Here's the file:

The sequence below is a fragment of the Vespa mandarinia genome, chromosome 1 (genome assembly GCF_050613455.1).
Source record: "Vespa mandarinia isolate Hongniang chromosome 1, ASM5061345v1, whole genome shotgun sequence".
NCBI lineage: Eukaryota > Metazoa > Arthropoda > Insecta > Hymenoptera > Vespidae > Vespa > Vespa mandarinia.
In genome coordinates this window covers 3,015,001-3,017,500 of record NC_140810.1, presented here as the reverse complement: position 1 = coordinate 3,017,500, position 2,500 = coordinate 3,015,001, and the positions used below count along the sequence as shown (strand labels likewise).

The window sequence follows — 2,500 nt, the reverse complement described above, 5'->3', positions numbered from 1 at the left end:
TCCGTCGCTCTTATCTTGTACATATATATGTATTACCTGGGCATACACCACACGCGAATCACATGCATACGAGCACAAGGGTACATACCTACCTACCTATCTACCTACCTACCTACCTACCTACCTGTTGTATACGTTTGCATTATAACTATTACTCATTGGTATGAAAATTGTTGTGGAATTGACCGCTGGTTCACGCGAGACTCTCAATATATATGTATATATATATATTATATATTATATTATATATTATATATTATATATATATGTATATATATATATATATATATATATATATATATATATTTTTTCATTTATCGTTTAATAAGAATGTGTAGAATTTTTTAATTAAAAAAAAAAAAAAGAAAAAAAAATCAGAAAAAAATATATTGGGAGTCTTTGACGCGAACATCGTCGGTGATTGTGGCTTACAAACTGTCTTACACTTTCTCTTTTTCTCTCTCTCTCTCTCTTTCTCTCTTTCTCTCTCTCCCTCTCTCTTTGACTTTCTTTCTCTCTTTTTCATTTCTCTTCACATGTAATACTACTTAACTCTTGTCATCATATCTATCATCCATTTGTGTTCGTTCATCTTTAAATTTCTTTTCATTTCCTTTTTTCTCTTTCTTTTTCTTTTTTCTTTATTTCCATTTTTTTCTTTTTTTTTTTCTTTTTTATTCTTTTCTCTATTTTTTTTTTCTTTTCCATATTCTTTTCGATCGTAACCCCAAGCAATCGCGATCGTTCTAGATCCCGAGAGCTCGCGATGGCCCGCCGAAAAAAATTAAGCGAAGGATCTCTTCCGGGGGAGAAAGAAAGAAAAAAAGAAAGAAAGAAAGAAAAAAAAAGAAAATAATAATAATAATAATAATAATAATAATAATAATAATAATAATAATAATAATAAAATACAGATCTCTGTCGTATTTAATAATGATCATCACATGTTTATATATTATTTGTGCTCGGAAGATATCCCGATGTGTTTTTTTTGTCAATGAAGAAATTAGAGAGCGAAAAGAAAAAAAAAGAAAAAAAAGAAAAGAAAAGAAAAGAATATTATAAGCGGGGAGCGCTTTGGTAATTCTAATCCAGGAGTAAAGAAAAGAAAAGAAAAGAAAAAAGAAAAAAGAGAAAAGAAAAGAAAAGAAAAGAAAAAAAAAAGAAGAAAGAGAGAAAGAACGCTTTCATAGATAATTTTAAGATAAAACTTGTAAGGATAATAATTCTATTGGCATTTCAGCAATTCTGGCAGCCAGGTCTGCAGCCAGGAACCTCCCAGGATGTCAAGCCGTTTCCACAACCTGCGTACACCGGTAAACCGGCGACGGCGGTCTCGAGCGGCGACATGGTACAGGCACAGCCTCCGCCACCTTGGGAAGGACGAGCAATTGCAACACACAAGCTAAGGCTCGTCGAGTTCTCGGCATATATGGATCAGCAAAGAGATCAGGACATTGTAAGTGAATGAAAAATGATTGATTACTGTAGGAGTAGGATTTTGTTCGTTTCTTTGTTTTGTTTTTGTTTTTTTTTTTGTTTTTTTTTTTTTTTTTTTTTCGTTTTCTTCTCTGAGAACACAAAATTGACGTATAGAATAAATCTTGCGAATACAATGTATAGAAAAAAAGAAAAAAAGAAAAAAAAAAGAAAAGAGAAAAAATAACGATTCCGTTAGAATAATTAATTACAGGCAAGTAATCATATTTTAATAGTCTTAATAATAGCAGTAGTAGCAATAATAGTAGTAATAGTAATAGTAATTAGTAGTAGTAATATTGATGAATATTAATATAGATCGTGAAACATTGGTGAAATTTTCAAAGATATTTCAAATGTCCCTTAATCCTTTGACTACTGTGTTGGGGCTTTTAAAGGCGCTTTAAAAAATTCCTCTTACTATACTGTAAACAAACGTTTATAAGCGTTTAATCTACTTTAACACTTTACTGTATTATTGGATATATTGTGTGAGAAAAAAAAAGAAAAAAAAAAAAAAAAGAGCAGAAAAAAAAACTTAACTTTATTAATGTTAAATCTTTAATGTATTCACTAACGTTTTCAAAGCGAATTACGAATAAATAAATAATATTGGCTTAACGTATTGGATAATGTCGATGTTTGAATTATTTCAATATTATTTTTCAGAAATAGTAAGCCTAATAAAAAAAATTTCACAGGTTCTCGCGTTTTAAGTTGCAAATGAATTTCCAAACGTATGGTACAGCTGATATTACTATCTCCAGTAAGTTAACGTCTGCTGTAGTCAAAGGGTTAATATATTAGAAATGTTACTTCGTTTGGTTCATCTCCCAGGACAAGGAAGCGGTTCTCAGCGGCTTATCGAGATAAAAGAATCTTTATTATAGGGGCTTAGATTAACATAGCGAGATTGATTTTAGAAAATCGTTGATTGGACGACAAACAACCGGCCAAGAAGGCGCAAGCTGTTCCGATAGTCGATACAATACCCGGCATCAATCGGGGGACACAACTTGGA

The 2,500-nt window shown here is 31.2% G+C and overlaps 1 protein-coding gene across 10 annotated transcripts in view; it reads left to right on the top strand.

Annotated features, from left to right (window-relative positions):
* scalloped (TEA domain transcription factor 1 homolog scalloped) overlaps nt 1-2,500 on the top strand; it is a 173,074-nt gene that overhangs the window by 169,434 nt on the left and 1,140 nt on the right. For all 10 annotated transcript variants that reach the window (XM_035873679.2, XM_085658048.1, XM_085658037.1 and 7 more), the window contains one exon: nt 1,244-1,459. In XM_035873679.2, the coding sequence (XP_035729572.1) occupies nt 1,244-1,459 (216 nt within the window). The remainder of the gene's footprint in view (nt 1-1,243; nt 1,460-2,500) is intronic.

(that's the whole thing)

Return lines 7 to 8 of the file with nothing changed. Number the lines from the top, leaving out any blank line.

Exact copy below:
The 2,500-nt window shown here is 31.2% G+C and overlaps 1 protein-coding gene across 10 annotated transcripts in view; it reads left to right on the top strand.

Annotated features, from left to right (window-relative positions):